Eagles work on transitioning to 3-4 defensive scheme

Rich Schultz

Under new defensive coordinator Bill Davis, Philadelphia is looking to become more versatile defensively.

The Philadelphia Eagles are in the midst of an offseason of change. While most of the attention focuses on new head coach Chip Kelly and the fast-paced offense he'll be running, a big schematic transition is also underway on the defensive side of the ball.

The simple version is that new defensive coordinator Bill Davis is in the process of switching the Eagles' gears from a 4-3 lineup to a 3-4 based unit. But, as Davis says in a report from Jeff McLane of Philly.com on Friday, it's an ever-evolving process in Philadelphia, and the look of the Eagles' defense isn't set in stone yet.

Eagles' blog Bleeding Green Nation: Trent Cole: "Nothing wrong with change"

Yes, there's a fundamental transition taking place from the 4-3 to the 3-4. But as Davis says in the report, the defense is going to reflect the players on the roster, rather than vice versa:

"Multiple is the best way. I know you guys are tired of that answer. I know you want to hear one or the other or something. What we're doing here is we're taking that wide-nine 4-3 and we're moving in the direction of the 3-4, but where we stop is yet to be determined by the players we have."

Kelly has, as McLane writes, given complete responsibility of rebuilding the defense over to Davis. The report notes that pass-rushers Trent Cole and Brandon Graham are working out as outside linebackers and, though pass coverage could be foreign for players typically used to careening into the quarterback as fast as possible, Davis thinks the new position, and playing upright, is becoming easier for them over time this offseason.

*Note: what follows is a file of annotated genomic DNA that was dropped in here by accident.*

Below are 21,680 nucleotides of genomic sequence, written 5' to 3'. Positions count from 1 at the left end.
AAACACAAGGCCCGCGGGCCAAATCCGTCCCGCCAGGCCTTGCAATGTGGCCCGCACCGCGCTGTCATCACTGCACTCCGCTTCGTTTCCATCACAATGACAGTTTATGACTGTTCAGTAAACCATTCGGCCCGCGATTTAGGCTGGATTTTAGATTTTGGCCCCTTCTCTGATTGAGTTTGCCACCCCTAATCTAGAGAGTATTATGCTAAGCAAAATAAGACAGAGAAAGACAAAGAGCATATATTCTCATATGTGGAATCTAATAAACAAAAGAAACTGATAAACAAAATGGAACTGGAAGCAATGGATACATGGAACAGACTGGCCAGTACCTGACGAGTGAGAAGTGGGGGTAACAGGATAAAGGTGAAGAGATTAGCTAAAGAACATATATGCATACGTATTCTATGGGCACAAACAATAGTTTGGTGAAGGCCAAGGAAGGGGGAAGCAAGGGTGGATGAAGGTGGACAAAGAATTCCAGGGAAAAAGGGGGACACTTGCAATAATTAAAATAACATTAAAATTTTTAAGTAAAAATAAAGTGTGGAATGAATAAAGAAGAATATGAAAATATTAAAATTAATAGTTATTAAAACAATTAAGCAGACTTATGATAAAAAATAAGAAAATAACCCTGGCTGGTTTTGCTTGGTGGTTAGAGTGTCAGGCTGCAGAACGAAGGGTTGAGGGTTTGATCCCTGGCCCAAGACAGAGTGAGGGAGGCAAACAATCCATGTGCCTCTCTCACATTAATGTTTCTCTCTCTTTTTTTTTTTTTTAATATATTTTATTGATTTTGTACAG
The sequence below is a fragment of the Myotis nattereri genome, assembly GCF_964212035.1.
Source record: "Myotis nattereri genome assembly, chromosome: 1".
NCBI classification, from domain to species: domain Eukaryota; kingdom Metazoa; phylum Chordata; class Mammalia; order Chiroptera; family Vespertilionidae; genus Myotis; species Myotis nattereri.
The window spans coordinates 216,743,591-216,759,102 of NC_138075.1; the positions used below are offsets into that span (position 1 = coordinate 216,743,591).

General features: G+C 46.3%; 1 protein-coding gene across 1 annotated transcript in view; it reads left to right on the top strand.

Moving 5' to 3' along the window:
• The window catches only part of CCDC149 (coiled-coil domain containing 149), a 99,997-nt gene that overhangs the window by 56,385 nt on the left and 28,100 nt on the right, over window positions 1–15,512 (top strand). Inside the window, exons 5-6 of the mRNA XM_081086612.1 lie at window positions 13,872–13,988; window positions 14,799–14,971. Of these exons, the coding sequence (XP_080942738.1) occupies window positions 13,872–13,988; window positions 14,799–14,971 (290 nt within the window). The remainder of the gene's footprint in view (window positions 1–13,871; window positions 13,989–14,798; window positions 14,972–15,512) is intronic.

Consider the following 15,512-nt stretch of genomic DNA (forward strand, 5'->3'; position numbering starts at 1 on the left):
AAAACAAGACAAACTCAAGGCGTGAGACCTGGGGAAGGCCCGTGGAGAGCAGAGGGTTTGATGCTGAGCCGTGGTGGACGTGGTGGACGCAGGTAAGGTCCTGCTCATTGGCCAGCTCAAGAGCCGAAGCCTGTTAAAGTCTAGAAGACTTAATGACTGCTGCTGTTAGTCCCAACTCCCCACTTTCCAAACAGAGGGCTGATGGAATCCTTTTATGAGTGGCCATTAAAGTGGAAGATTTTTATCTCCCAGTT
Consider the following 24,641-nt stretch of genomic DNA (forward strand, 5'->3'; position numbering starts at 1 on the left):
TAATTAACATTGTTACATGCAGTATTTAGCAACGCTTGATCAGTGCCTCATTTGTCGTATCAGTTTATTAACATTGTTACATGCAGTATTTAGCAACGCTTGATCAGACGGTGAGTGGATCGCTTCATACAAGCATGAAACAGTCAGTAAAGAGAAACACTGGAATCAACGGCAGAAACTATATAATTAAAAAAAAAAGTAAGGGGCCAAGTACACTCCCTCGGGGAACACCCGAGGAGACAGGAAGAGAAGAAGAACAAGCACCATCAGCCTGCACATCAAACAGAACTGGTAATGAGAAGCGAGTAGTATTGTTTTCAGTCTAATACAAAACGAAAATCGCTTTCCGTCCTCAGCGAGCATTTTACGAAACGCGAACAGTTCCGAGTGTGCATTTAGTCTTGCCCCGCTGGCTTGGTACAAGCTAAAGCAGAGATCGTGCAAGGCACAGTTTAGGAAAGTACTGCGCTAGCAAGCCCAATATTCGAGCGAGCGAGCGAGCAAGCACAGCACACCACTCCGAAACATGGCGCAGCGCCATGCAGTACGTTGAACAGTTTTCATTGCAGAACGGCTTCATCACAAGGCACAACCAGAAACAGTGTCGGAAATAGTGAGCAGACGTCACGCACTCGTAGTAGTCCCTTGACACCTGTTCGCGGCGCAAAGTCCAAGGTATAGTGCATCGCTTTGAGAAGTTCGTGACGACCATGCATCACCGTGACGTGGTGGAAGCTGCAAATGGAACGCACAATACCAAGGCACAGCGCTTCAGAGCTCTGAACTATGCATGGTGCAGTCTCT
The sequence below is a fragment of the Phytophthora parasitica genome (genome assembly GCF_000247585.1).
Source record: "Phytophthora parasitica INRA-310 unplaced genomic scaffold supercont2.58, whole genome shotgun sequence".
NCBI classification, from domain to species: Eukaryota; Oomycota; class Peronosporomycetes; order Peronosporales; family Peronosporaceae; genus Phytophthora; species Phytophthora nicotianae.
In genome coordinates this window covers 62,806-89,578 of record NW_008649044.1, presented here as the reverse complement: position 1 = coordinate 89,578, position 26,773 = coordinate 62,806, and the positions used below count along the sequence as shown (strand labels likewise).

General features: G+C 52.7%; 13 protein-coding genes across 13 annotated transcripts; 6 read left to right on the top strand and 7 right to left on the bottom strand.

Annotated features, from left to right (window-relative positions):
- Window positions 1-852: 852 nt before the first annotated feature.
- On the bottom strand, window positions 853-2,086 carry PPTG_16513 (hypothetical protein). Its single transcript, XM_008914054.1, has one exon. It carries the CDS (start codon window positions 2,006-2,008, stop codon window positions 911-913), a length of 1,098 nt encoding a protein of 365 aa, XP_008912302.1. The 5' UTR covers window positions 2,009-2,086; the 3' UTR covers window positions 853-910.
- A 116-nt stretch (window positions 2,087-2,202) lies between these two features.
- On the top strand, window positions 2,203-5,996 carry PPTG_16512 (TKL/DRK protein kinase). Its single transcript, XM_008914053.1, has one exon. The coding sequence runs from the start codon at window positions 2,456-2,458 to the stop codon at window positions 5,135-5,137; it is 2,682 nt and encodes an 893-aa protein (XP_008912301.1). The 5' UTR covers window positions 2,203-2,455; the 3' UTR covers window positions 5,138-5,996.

Philadelphia's defense ranked 15th in the league last season, allowing an average of 343.2 yards per game. Their 27.8 points per game allowed was tied for 29th in the NFL, and they allowed 126.3 yards on the ground per game -- good for 23rd in the league.

Not surprisingly, Davis and the Eagles are focusing on rush defense, too. As mentioned in the report, that includes a bigger defensive line with more emphasis on slowing the run. This is in part because the secondary will ideally have less of a role in run support in Davis' scheme. Davis also said that he plans to use blitzes and fake blitzes from all over the field, using anyone on the defense, adding that he's spent lots of time studying Jim Johnson, the late former Eagles defensive coordinator. The 3-4 is the Eagles' basic defensive blueprint, but how Davis gets there seems to depend on how the roster responds to the changes.

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